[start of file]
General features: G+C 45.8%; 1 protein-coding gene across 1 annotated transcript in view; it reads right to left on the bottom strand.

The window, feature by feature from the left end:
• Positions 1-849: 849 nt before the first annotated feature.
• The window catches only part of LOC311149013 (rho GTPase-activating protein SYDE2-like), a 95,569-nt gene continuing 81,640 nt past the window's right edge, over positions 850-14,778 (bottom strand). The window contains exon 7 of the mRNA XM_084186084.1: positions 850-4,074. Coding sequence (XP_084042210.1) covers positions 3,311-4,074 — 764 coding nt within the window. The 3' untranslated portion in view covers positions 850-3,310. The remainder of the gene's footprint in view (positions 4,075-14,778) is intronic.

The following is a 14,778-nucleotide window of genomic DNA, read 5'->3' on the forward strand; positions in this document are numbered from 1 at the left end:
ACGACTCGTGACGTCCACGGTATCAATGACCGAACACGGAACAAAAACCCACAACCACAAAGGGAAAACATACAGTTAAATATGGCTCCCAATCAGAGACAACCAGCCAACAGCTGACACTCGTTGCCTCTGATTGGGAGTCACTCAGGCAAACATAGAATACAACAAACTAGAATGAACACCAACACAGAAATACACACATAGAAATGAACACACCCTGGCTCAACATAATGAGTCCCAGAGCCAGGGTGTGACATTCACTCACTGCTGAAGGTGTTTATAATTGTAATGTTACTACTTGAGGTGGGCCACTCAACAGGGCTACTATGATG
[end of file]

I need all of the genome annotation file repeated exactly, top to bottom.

General features: G+C 45.8%; 1 protein-coding gene across 1 annotated transcript in view; it reads right to left on the bottom strand.

The window, feature by feature from the left end:
• Positions 1-849: 849 nt before the first annotated feature.
• The window catches only part of LOC311149013 (rho GTPase-activating protein SYDE2-like), a 95,569-nt gene continuing 81,640 nt past the window's right edge, over positions 850-14,778 (bottom strand). The window contains exon 7 of the mRNA XM_084186084.1: positions 850-4,074. Coding sequence (XP_084042210.1) covers positions 3,311-4,074 — 764 coding nt within the window. The 3' untranslated portion in view covers positions 850-3,310. The remainder of the gene's footprint in view (positions 4,075-14,778) is intronic.

The following is a 14,778-nucleotide window of genomic DNA, read 5'->3' on the forward strand; positions in this document are numbered from 1 at the left end:
ACGACTCGTGACGTCCACGGTATCAATGACCGAACACGGAACAAAAACCCACAACCACAAAGGGAAAACATACAGTTAAATATGGCTCCCAATCAGAGACAACCAGCCAACAGCTGACACTCGTTGCCTCTGATTGGGAGTCACTCAGGCAAACATAGAATACAACAAACTAGAATGAACACCAACACAGAAATACACACATAGAAATGAACACACCCTGGCTCAACATAATGAGTCCCAGAGCCAGGGTGTGACATTCACTCACTGCTGAAGGTGTTTATAATTGTAATGTTACTACTTGAGGTGGGCCACTCAACAGGGCTACTATGATG